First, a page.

DETAILED DESCRIPTION OF THE INVENTION The initial step in forming a joint in accordance with the invention is to enlarge, or bell, both ends of each section of tubular member that is to be included in the pipeline. For the purpose of an example in describing the present invention it will be assumed that the tubular members are steel pipes that commonly are used in making pipelines that carry natural gas and/or oil, petrochemical fluid products, or other fluid products that are used in the recovery or refining of the above-named products. As illustrated in FIG. 1, the uncoated pipes and 11 are belled at their adjacent ends 12 and 13 so that the inner diameters of the belled ends are approximately equal to the outer diameters of the unenlarged portions 16 and 17 of the respective pipes. The bells are formed so that the inner diameter of each belled portion is constant for a length of about two inches from its respective end, and then the diameter decreases to the standard diameter of the pipe over a length of approximately three-quarters of an inch. This belling of the uncoated pipe end is a relatively economical operation that is performed by a number of pipe manufacturers and steel fabricating plants.

The pipe sections, all with both ends belled in the manner illustrated in FIG. 1, then are internally coated with a corrosion resistant material. Many different coating materials are known and are commonly used. The particular material chosen and the thickness of the coating will depend on the particular fluid to be transported through the pipeline and upon other environmental conditions to be encountered. Many of the coating materials are thermosetting plastics having an epoxy base and others are thermoplastic synthetic resins. A variety of types of corrosion resistant coatings can be applied to tubular objects by AMF Tuboscope, Inc., Houston, Tex.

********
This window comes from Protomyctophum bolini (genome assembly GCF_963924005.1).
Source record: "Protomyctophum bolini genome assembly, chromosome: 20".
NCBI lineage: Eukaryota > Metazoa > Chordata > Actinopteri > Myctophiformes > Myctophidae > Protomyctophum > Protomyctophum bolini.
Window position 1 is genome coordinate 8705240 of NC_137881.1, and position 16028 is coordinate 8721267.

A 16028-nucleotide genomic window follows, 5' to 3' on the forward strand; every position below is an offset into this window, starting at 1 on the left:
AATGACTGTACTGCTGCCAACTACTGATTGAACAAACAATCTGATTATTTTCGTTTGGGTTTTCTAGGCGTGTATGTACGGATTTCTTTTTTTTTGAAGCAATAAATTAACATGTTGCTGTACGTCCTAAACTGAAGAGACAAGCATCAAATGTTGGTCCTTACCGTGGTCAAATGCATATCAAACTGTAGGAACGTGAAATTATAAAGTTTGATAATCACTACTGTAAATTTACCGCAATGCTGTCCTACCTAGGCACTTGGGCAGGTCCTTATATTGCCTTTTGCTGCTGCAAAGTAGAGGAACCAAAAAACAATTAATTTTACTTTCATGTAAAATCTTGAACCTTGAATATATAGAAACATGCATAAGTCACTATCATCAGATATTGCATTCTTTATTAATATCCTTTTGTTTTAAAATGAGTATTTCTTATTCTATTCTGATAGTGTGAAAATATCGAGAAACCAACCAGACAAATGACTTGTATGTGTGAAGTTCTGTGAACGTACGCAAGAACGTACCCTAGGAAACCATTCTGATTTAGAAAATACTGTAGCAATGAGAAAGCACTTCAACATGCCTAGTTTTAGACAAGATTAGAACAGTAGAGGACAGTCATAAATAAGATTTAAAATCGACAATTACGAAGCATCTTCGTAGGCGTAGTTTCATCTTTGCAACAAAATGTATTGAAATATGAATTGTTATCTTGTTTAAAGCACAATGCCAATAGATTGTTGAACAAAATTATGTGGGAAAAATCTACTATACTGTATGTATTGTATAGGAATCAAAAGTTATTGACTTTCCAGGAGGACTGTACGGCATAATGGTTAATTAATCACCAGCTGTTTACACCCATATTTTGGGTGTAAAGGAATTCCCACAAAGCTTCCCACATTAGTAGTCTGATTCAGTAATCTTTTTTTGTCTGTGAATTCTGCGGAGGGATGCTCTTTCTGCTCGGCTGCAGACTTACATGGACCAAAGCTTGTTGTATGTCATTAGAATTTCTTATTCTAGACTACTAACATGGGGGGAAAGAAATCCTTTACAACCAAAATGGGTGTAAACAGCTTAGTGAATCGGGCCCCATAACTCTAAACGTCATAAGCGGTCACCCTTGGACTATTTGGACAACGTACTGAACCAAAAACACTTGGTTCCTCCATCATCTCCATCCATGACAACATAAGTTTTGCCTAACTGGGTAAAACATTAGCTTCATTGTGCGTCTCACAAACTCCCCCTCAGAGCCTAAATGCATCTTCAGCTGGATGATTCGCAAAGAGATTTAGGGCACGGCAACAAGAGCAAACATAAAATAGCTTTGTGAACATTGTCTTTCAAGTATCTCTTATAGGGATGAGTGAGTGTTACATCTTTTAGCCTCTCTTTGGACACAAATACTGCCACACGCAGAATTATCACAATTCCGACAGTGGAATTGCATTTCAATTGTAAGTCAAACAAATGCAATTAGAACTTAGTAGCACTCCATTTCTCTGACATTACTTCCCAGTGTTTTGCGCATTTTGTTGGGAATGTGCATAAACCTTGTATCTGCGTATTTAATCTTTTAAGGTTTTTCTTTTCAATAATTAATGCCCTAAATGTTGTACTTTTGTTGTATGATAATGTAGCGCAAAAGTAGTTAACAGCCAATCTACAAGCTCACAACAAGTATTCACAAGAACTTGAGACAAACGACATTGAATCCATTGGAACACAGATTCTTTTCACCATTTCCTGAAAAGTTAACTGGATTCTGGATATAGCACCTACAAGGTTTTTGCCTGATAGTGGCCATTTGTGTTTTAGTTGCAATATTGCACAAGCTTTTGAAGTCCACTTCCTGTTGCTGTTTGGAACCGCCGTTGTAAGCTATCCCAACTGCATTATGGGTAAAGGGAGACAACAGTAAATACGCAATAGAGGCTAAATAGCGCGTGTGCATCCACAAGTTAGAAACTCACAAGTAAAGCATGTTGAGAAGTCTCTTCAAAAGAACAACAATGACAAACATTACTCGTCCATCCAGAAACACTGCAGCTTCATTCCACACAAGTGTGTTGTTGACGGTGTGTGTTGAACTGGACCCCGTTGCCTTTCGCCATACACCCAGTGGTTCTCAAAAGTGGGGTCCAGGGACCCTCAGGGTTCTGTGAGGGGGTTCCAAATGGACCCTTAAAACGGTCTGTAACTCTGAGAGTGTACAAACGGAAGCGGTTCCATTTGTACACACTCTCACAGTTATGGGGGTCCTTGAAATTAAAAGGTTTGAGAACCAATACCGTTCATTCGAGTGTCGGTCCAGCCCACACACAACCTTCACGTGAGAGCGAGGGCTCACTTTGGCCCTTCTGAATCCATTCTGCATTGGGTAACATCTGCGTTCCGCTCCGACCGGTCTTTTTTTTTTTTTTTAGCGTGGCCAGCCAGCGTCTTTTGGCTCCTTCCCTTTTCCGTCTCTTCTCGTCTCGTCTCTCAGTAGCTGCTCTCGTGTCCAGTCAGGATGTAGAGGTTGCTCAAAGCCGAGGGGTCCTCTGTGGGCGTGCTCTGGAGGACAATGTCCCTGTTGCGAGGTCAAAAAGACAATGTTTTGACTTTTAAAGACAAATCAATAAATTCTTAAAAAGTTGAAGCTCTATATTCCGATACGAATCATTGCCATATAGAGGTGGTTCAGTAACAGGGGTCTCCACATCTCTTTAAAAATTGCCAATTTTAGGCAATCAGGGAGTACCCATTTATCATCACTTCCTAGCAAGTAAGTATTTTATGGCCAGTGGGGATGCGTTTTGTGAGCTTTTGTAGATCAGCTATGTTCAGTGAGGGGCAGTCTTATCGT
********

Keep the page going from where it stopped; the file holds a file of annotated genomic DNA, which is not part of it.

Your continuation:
FIG. 2 is an illustration of a tubular sleeve which is to be inserted within the belled ends of pipes 10 and 11 of FIG. 1. Sleeve 19 is machined from a length of the same stock of pipe as that of pipes 10 and 11 so that the inner diameter of sleeve 19 is the same as that of the unbelled portions 16 and 17 of pipes 10 and 11. The tubular sleeve is machined down to a reduced thickness throughout its length, and tapers 20 and 21 are imparted to its respected ends. An axially extending circumferential slot 25 is cut into the central or intermediate region of the sleeve and the narrow circumferential grooves 26 and 27 are cut into the body of the sleeve adjacent the respective tapers 20 and 21.

A corrosion resistant coating 29, FIG. 3, then is applied to the inner surface 30 of sleeve 19. The coating also extends continuously around each of the ends of the sleeve and covers the tapered ends 20 and 21. The coating terminates at the respective grooves 26 and 27. This corrosion resistant coating on sleeve 19 may be of the same material, and be of the same thickness, as that applied to the interior of pipes 10 and 11, although it need not be so long as it will provide the required protection in the intended environment. The coating on sleeve 19 may be applied at the same coating plant where pipes 10 and 11 are coated.

After the coating 29 has been applied and properly cured, a thin ribbon of asbestos material 33 is wrapped within the circumferential slot 25 in sleeve 1.9 and secured therein by appropriate means to keep it in place. We have successfully used the commercially available asbestos material commonly called plumbers asbestos. Other types of nonfiammable, heat retardant material may be used as the wrapping in slot 25 so long as it will perform as a heat retarder in the intended manner. For example, pressure sensitive Fiberglas welding tape also may be used.